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established the Dutch Republic-and so on through a melancholy catalogue which might be extended over many pages.

As he calls this host of examples to mind, the historian registers the fact that certain of these attempts at Self-Determination ended in success and others in failure, and the further fact that all alike, whatever the particular outcome, were accompanied by devastations, sufferings, follies, and cruelties, on one side or more commonly on both sides, that are blots on the history of Mankind; but if the historian is asked to go beyond this registration of fact and to form a moral judgment, he will usually find it difficult to deliver a verdict of right or wrong, not only upon the general principle of Self-Determination, but upon the concrete issues raised in each particular case.

Take, for example, the question of the overthrow of the Temporal Power of the Papacy by the Italian movement for national unity. Was it wrong that the Temporal Power should attempt to stand in the way of the Italian people's desire to exercise Self-Determina tion? Or was it wrong that the Italian people should exercise Self-Determination at the expense of the vested interests of the Papacy and of the sentiments of the Catholic Church throughout the world? Which had the greater right to satisfaction: the comparatively strong wishes and vital interests of a few million Italians, or the comparatively weak wishes and non-vital interests of many million Catholics? What court is competent to pronounce whether what actually happened was just or unjust upon the balance of these vast but almost imponderable and incommensurable considerations? Must we not be content with recording that the battle was joined, and that it resulted in such and such a decision?

There are many cases, of course, in which a moral judgment is less difficult. For instance, few disinterested persons will deny the right of the Italian populations to exercise Self-Determination at the expense of the Neapolitan Bourbons or of the Emperor Francis Joseph, or the right of the Poles to attempt to exercise it at the expense of the Hapsburgs, Romanovs, and Hohenzollerns. We shall pronounce without difficulty that Garibaldi was in the right when he dethroned King

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Bomba, and that the Czars were in the wrong when they crushed the Poles; yet we shall soon find ourselves in difficulties again, for the righteous overthrow of oppressive or anachronistic dynasties often leaves face to face with one another a number of peoples severally attempting to exercise Self-Determination on incompatible lines.

If the case of the Polish people against the Hohenzollerns is clear, that of the Polish and German peoples against one another seems almost insoluble. The Germans were, of course, flagrantly in the wrong before 1914, when they were not only holding a large Polish minority by force within the German national state in order to give that state territorial cohesion and a strategic frontier, but were ousting the Poles from the land by expropriation in favour of German colonists, and were denying to those Poles whom they did not evict the free use of the national language-an advantage which the Germans enjoyed and which they regarded as a sacred right where they themselves were concerned. On the other hand, have the Poles been justified, since 1919, in breaking the territorial continuity of Germany by the 'Polish Corridor' extending to the Baltic, in order to include in the Polish state a few more hundred thousand persons whose desire for Self-Determination takes the form of wishing to be Polish citizens? Since the terms of the Versailles Treaty have been tested by experience, opinion in Great Britain has been tending more and more to answer this question in the negative. Yet this, again, is a comparatively simple case. In the question of the Polish Corridor' the local interests of a small number of Poles conflict with the general interests of the whole German people, and it is not difficult to discern wherein lies the greatest happiness of the greatest number. It would be different if the 'Polish Corridor' happened (which is not in fact the case, though a casual glance at the present political map might at first sight suggest the contrary) to provide economic access to the sea for Poland as a whole. As a matter of fact, the natural access of Poland to the sea lies, not through the Corridor, but further east down the Vistula, and this raises more complicated questions. Has the Polish nation as a whole the right to break the territorial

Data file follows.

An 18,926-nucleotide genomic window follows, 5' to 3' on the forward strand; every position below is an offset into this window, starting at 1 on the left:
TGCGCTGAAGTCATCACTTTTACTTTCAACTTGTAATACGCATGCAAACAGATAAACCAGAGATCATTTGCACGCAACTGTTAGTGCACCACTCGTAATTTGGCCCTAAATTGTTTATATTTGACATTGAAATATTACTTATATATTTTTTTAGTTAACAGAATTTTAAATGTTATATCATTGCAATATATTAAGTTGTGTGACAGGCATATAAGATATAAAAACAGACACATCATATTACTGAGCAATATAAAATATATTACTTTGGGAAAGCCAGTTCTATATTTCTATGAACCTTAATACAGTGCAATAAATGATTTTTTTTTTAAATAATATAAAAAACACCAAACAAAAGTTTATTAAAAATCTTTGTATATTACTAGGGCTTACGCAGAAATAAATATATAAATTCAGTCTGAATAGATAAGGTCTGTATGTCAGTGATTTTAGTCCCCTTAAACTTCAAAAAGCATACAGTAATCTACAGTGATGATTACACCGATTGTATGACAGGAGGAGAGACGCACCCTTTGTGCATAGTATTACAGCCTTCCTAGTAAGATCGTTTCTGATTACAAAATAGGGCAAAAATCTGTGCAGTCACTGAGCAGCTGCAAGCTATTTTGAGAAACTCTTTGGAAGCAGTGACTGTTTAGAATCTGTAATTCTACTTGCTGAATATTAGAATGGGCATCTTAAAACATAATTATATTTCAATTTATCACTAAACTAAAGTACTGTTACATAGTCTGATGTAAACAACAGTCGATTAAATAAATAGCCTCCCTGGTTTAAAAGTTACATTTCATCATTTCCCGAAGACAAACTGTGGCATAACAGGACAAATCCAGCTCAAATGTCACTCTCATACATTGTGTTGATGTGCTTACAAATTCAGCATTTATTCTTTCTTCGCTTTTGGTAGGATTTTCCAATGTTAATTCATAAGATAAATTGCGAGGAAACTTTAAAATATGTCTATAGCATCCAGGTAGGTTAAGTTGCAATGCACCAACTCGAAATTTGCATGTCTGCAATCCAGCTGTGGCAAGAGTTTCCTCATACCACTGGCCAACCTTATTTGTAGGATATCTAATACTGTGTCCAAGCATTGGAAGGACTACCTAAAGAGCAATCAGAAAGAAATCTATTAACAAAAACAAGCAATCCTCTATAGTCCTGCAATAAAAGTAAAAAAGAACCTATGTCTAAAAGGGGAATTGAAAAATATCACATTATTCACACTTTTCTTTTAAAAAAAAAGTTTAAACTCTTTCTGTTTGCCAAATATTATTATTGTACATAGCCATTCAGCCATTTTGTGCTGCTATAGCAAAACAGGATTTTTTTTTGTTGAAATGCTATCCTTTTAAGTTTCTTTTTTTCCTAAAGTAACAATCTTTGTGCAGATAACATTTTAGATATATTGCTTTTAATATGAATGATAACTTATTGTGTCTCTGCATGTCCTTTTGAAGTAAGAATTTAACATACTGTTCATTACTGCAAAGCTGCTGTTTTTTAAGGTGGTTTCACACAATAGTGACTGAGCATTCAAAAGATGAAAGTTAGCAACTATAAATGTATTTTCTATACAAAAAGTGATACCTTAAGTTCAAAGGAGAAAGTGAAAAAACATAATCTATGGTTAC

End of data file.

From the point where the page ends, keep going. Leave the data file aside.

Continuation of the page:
continuity of Germany in order to secure for Poland that territorial access to the sea which cannot otherwise be provided for? And, in detail, has the Polish nation the right, for the same purpose, to deny Self-Determination to the people of Danzig by compelling them to be separated from Germany against their will and to constitute a free city which they do not want and which is bound to Poland by certain political and economic ties which the Danzigers dislike exceedingly? If this were merely a question between Poland and Danzig, we should probably be inclined to pronounce judgment, once again, on the 'greatest happiness of the greatest number' principle; but what verdict of right or wrong can we give on the issue between Poland and Germany? The Polish people's demand for Self-Determination apparently requires that the territorial continuity of Germany shall be broken, while the same demand on the part of the German people requires that Poland shall be cut off from the sea. The vital interests involved in the Self-Determination of the German and the Polish peoples thus appear to be incompatible; and, if so, it would seem impossible to pronounce that either possesses a right of Self-Determination against the other. How, then, we might argue, can it be maintained that the Self-Determination of peoples, in general, constitutes a moral right at all? Should it not be regarded simply as an historical phenomenon, which sometimes occurs and at other times fails to occur in the course of the interminable struggle for existence?